Giving Feedback

Perhaps the greatest gift leaders are given is constructive feedback. Although not always wanted or appreciated, it is through feedback that leaders can continue to develop skills that are effective, and understand behaviors that are not effective or are career-limiting.

Once observers have completed their observations, they can use their hearts and minds to develop feedback that can be career changing for the leader. It’s important that feedback be both candid and thoughtful. Feedback that states “what I see, hear and feel and how that impacts people and the business,” is powerful.

The right words, specific examples and clear expectations about what has been observed and what needs to change, can be the difference between a leader who will not or cannot change and the next rising star.

The Power of the Observation and Feedback Model

The Observations and Feedback Model has long been used in a variety of fields where opportunities to observe and implement changes naturally present themselves in day-to-day situations. It continues to be an effective model, although it is often underutilized in leadership development.

Observations can identify even subtle behaviors that may enhance or limit a leader’s effectiveness. The observer must be skilled in giving feedback to share hard messages. The leader must be open to positive change and ready to receive the feedback. Each party is investing in a powerful communication model that will be meaningful for both.

Feedback must be specific. Telling the leader that they must communicate more effectively is too broad. Having them practice an oral presentation, and giving feedback on the cadence or word choice is much more specific. In addition, the time spent in observation and feedback communicates the investment the organization has in the leader and their willingness to ensure their success.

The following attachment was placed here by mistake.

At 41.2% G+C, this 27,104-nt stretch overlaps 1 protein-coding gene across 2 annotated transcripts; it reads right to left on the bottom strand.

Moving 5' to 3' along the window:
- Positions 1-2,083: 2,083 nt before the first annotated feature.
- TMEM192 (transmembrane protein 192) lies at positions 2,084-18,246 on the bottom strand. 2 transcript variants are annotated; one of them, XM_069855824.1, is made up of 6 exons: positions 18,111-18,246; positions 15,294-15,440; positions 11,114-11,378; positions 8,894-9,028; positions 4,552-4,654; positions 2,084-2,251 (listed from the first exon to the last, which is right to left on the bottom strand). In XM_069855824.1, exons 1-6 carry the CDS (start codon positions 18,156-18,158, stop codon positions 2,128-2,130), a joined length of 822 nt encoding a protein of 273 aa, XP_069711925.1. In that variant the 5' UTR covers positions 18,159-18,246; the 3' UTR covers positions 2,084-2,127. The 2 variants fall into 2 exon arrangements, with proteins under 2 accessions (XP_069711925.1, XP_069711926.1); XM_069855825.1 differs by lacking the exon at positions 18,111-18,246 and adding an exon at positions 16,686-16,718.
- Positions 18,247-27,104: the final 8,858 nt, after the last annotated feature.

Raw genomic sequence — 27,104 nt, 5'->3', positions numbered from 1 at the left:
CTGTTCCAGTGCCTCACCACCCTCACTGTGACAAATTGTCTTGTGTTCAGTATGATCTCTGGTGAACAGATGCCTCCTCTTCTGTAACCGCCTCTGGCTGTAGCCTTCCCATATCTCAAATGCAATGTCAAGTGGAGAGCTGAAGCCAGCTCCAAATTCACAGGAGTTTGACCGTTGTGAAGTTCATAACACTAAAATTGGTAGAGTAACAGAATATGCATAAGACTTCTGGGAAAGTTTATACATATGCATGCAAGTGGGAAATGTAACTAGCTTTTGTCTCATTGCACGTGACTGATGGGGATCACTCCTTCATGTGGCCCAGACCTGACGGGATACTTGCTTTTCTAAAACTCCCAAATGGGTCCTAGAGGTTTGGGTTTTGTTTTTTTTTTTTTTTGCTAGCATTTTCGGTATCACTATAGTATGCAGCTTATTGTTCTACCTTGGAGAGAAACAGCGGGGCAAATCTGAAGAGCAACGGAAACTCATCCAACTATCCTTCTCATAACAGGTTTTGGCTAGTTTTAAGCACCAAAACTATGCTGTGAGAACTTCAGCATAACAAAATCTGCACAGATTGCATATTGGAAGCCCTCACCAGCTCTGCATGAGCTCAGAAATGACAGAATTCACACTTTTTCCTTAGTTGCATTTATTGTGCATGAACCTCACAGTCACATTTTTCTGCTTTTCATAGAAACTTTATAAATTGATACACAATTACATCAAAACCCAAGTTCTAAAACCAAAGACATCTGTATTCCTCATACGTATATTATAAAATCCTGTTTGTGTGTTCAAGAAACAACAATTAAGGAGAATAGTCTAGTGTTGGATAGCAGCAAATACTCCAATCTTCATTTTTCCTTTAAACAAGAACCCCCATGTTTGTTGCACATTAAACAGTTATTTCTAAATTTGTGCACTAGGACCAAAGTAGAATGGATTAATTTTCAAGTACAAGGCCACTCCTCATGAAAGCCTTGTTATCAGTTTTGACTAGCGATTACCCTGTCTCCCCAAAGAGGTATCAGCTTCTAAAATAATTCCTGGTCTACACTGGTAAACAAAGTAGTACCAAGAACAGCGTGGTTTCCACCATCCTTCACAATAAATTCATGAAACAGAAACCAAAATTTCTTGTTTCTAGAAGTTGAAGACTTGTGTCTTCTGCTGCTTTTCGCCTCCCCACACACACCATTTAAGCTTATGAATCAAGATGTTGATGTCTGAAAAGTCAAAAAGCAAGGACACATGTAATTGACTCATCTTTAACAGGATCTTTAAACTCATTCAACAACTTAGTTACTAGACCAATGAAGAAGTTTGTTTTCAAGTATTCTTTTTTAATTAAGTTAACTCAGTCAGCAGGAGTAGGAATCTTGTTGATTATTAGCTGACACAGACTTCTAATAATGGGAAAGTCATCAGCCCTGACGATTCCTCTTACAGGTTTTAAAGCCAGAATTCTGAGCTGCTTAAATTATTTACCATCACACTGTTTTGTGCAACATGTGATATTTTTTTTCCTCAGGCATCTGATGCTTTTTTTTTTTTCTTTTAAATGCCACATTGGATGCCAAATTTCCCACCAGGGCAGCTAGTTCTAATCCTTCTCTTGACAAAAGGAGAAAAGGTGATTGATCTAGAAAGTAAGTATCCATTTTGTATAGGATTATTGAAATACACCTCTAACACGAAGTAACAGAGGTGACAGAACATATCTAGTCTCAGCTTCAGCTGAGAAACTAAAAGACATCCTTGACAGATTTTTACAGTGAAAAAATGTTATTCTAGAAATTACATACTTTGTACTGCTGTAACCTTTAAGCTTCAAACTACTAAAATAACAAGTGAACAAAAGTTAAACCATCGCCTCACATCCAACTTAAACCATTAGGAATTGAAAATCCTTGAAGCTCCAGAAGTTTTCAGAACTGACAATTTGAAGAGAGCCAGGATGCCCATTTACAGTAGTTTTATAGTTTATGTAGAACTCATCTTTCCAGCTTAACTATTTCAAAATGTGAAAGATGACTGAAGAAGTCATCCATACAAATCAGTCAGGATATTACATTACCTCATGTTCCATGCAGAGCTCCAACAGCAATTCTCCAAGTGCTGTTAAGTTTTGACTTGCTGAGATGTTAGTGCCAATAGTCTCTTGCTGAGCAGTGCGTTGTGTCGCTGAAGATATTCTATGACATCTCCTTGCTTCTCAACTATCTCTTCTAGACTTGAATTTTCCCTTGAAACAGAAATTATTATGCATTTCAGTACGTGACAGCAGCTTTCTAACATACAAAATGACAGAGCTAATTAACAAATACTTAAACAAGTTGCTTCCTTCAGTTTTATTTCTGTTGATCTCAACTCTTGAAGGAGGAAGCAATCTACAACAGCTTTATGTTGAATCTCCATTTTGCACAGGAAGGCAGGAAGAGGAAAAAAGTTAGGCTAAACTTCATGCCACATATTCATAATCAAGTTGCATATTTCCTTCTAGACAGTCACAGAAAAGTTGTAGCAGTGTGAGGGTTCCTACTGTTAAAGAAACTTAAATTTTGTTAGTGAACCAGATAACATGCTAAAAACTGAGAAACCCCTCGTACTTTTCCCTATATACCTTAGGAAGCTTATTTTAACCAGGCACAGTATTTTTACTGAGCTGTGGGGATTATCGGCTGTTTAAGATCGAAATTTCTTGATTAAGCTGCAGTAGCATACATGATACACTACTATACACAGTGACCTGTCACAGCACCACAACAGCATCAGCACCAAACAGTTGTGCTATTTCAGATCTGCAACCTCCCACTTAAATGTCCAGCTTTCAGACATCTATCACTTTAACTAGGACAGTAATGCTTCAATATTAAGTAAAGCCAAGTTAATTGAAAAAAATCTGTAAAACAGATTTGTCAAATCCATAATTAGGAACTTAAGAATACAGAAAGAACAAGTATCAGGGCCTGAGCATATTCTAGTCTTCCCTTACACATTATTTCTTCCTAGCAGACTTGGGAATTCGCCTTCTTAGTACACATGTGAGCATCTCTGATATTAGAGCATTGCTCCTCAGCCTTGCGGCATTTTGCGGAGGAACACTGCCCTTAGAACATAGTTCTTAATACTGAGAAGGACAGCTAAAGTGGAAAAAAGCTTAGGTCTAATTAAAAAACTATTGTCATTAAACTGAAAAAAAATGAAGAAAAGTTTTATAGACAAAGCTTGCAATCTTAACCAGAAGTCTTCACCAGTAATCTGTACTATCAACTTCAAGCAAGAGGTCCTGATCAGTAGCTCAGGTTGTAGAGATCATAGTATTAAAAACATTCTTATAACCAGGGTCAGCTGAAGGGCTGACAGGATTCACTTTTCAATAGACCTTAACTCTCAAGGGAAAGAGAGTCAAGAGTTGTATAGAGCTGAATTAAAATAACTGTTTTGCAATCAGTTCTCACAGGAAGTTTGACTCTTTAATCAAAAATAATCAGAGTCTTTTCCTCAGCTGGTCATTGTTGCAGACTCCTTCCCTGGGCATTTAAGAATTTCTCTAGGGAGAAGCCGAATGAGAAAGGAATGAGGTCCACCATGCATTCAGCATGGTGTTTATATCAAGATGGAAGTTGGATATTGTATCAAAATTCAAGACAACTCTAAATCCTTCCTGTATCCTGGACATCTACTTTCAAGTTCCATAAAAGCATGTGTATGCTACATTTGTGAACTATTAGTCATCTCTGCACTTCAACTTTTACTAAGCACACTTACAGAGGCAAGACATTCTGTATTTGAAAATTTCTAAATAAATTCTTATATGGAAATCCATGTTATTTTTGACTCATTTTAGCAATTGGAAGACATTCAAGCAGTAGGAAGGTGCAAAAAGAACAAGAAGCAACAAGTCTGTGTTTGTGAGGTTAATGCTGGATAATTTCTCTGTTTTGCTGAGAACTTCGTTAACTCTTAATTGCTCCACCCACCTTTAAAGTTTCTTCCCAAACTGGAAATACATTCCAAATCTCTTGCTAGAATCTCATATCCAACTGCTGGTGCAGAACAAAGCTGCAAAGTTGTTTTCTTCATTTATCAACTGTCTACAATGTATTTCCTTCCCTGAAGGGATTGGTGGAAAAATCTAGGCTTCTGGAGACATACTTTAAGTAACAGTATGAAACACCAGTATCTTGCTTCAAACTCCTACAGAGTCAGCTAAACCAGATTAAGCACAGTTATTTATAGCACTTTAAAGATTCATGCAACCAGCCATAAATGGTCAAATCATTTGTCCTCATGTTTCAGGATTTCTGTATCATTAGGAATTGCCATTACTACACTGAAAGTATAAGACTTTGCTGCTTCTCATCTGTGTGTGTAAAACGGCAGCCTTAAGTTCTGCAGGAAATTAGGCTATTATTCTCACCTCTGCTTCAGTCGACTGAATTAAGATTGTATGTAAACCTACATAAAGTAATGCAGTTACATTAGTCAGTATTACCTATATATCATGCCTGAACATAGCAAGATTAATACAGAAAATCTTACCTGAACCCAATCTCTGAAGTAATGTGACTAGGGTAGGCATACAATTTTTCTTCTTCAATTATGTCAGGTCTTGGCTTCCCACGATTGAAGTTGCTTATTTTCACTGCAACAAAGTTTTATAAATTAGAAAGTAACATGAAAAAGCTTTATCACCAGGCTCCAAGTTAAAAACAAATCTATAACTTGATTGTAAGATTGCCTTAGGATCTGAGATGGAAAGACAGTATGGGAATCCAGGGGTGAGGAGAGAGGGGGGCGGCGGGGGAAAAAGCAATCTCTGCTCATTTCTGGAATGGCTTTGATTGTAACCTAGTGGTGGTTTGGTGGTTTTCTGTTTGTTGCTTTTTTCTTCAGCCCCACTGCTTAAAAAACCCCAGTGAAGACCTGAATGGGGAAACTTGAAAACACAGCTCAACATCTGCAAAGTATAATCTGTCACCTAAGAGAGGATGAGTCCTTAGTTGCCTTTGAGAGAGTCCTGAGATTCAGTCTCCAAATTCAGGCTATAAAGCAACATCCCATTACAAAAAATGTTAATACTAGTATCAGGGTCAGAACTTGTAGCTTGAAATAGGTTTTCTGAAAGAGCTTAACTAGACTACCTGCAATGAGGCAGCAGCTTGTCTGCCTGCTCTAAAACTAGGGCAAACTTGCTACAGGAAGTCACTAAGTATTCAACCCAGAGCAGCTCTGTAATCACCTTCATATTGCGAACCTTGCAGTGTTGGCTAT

Both leader and observer must be open, vulnerable and able to deliver thoughtful communication. And, both must understand that the results will not be easy or immediate. Building a skill takes support, repetition and practice.

Case Study: Putting into Practice

A seasoned surgeon who has a reputation for “being mean to the staff” was recommended for coaching.  In an operating environment, the surgeon is the leader of both the surgery and the surgical team.

Initially there was resistance to being “coached,” however, there was agreement to some exploration and initial assessments. The observation and feedback model was instrumental in both observing behaviors and getting buy-in from the surgeon. The observation entailed watching the surgeon in the operating room, during patient visits and with the staff in their working environment. Though observing in an operating room is a bit unusual, it revealed behaviors that needed modification.

The surgeon’s interactions with the staff members, and his verbal and non-verbal communication, lacked general respect and had negative tones. Through careful observation, the negativity in both his overt and subtle behaviors was obvious.

Once the coach revealed the playback of what was observed, the surgeon gained clarity around the impact of his behaviors. In time, and through additional observations, the surgeon was able to let go of disrespectful behaviors and begin to practice new ways of interaction.

The powers of observation and feedback are bringing daily consciousness to subtle behaviors that need refining. Through multiple observations, the surgeon was able to gain continuous feedback over time and practice new behaviors that were more respectful to team members.


Organizations need leaders with strong leadership skills to handle complex work and achieve the organization’s vision and goals. Developing leaders significantly impacts both the bottom line and the organization’s ability to attract and retain top talent.

Observing leaders and providing feedback is just one strategy that organizations can use to invest in their leaders. While not a quick, easy or new concept, it is a tool that, if done appropriately, can pay dividends for your organization, leaders and employees.